I was talking to a friend recently about living on the bottom rung of the income scale. She's in her 70s and is happy she's still physically able to work, because Social Security won't cover their needs. Her job? Well, she's got two. In the summer, she cleans a huge lake home, then goes back to the little house she shares with her husband, who has cancer. During the school year, she works in a school cafeteria.

Her employer, perhaps, has no idea how impoverished her house cleaner is. My friend isn't the kind of person to complain. But we agreed that wealthy people probably have no idea about how the poor live.

No idea that this wonderful woman who brightens so many lives endured the loss of her furnace for several weeks this winter. You do remember this past winter? The brutal thermometer readings, Minnesotans huddling under quilts, icicles dripping from their noses. Well, my friend's furnace failed just before that brutal cold snap, and they had to get by with space heaters.

My friend is not alone. In Douglas County, 8.4 percent of people live in poverty, according to the U.S. Census. Mostly we are too ashamed to tell our stories because our society tends to blame those who are poor. I say "we," because I've been among their ranks. There were Sundays I chose not to drive to church because gas was too expensive, and weeks when I had to forego the $2.50 Sunday paper. Those were the years when my son was young and I couldn't find a job that paid enough to justify childcare.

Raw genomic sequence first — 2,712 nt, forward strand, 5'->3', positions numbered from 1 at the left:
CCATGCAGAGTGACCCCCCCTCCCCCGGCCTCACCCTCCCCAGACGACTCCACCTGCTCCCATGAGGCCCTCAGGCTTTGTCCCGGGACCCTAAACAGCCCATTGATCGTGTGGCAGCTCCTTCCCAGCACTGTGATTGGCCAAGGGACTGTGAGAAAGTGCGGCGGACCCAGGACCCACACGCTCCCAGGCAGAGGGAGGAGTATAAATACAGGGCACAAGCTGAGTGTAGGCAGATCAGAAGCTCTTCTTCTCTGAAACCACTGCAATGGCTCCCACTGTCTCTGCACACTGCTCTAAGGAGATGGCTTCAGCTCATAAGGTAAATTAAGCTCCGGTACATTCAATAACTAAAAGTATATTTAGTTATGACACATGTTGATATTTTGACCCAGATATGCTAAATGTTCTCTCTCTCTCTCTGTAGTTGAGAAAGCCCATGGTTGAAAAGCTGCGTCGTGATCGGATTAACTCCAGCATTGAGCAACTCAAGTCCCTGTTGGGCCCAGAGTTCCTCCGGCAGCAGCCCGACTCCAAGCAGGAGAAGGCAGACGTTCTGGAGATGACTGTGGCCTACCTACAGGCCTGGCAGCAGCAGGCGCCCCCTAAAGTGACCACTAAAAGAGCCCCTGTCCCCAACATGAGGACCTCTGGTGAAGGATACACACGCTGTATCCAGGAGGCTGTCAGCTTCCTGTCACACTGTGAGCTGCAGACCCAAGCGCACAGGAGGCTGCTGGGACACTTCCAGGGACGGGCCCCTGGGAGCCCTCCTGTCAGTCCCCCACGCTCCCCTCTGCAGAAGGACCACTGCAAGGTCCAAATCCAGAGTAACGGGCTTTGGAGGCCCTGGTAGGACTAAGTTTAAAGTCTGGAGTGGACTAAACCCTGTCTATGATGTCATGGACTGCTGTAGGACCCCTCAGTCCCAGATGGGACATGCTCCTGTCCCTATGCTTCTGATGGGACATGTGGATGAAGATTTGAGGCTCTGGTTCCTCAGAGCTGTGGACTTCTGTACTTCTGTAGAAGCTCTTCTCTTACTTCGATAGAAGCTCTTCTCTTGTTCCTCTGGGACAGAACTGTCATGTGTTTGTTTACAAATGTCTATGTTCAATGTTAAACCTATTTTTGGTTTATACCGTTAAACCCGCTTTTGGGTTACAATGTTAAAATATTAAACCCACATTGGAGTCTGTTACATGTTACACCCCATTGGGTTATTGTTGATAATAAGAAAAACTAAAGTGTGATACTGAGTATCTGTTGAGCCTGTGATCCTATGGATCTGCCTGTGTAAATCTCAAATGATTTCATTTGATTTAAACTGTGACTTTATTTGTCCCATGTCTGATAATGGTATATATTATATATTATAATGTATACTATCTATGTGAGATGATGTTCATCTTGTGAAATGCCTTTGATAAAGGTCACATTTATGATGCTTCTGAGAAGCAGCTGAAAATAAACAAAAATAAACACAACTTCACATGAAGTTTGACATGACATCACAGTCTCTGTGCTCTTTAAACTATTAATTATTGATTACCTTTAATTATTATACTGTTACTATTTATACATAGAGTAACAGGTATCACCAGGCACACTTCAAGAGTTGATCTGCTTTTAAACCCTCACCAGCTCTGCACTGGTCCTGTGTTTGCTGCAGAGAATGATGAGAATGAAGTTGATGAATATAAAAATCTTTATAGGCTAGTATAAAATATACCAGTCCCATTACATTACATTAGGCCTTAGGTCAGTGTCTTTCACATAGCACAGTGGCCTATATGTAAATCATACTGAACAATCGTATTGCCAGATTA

It wasn't that I didn't work; I did. I took care of our son. We grew a lot of our own food and sold the extra at a farmer's market. I baked bread. We even grew the wheat and cleaned and ground it ourselves, thanks to my husband's aunt, who let us use her flour grinder on sort of a permanent loan. My husband worked too, farming and repairing tractors. But the corn crop failed one year, and we had high equipment payments.

There is a gritty satisfaction you can get from poverty, from relying on yourself, from denying yourself, from enduring hardships. When our well went out, we hauled water from town or our neighbor's well for 10 days. It was an adventure; I felt like Ma Ingalls. Fortunately, it only lasted 10 days. And fortunately, when our son was old enough for school, I was able to find a job.

But poor people are lazy, right? They do drugs. They're alcoholics. They don't want to work. They spend too much money. That's what we're told about the poor, and while I'm sure that is sometimes true, the reality for most is simply that wages are too low and costs too high.

Here's to hoping that wages continue to rise, that workers are able to climb into the middle class, and that people like my friend can have furnaces that work all winter long.

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"It's Our Turn" is a weekly column that rotates among members of the Echo Press editorial staff.